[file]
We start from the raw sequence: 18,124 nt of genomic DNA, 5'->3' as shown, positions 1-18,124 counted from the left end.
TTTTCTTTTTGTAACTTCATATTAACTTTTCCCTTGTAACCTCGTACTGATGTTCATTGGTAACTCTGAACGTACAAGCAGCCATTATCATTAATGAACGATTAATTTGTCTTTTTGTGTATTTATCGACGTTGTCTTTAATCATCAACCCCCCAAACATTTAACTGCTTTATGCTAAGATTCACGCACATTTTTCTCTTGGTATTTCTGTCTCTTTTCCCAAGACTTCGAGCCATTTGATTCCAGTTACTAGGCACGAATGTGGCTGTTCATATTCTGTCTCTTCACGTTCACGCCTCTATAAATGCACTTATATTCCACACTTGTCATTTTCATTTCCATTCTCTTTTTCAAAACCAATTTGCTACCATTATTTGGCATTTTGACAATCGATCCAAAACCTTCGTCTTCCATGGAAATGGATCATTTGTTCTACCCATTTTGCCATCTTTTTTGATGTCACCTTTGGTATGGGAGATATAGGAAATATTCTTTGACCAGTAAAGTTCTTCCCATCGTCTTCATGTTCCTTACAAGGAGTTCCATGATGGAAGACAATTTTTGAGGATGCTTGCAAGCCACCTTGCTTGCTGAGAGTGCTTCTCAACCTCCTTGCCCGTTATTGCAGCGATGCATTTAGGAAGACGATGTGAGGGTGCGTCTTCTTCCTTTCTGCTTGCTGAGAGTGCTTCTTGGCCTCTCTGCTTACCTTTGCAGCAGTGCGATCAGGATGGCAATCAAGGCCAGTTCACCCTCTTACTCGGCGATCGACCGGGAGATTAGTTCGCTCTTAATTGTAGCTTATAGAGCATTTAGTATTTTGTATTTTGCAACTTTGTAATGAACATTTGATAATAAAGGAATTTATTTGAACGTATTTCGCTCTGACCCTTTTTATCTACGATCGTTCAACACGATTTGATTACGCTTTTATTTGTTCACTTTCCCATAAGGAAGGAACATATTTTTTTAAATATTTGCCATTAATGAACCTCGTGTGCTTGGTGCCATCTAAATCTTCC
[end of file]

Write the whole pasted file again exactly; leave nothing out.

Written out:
We start from the raw sequence: 18,124 nt of genomic DNA, 5'->3' as shown, positions 1-18,124 counted from the left end.
TTTTCTTTTTGTAACTTCATATTAACTTTTCCCTTGTAACCTCGTACTGATGTTCATTGGTAACTCTGAACGTACAAGCAGCCATTATCATTAATGAACGATTAATTTGTCTTTTTGTGTATTTATCGACGTTGTCTTTAATCATCAACCCCCCAAACATTTAACTGCTTTATGCTAAGATTCACGCACATTTTTCTCTTGGTATTTCTGTCTCTTTTCCCAAGACTTCGAGCCATTTGATTCCAGTTACTAGGCACGAATGTGGCTGTTCATATTCTGTCTCTTCACGTTCACGCCTCTATAAATGCACTTATATTCCACACTTGTCATTTTCATTTCCATTCTCTTTTTCAAAACCAATTTGCTACCATTATTTGGCATTTTGACAATCGATCCAAAACCTTCGTCTTCCATGGAAATGGATCATTTGTTCTACCCATTTTGCCATCTTTTTTGATGTCACCTTTGGTATGGGAGATATAGGAAATATTCTTTGACCAGTAAAGTTCTTCCCATCGTCTTCATGTTCCTTACAAGGAGTTCCATGATGGAAGACAATTTTTGAGGATGCTTGCAAGCCACCTTGCTTGCTGAGAGTGCTTCTCAACCTCCTTGCCCGTTATTGCAGCGATGCATTTAGGAAGACGATGTGAGGGTGCGTCTTCTTCCTTTCTGCTTGCTGAGAGTGCTTCTTGGCCTCTCTGCTTACCTTTGCAGCAGTGCGATCAGGATGGCAATCAAGGCCAGTTCACCCTCTTACTCGGCGATCGACCGGGAGATTAGTTCGCTCTTAATTGTAGCTTATAGAGCATTTAGTATTTTGTATTTTGCAACTTTGTAATGAACATTTGATAATAAAGGAATTTATTTGAACGTATTTCGCTCTGACCCTTTTTATCTACGATCGTTCAACACGATTTGATTACGCTTTTATTTGTTCACTTTCCCATAAGGAAGGAACATATTTTTTTAAATATTTGCCATTAATGAACCTCGTGTGCTTGGTGCCATCTAAATCTTCC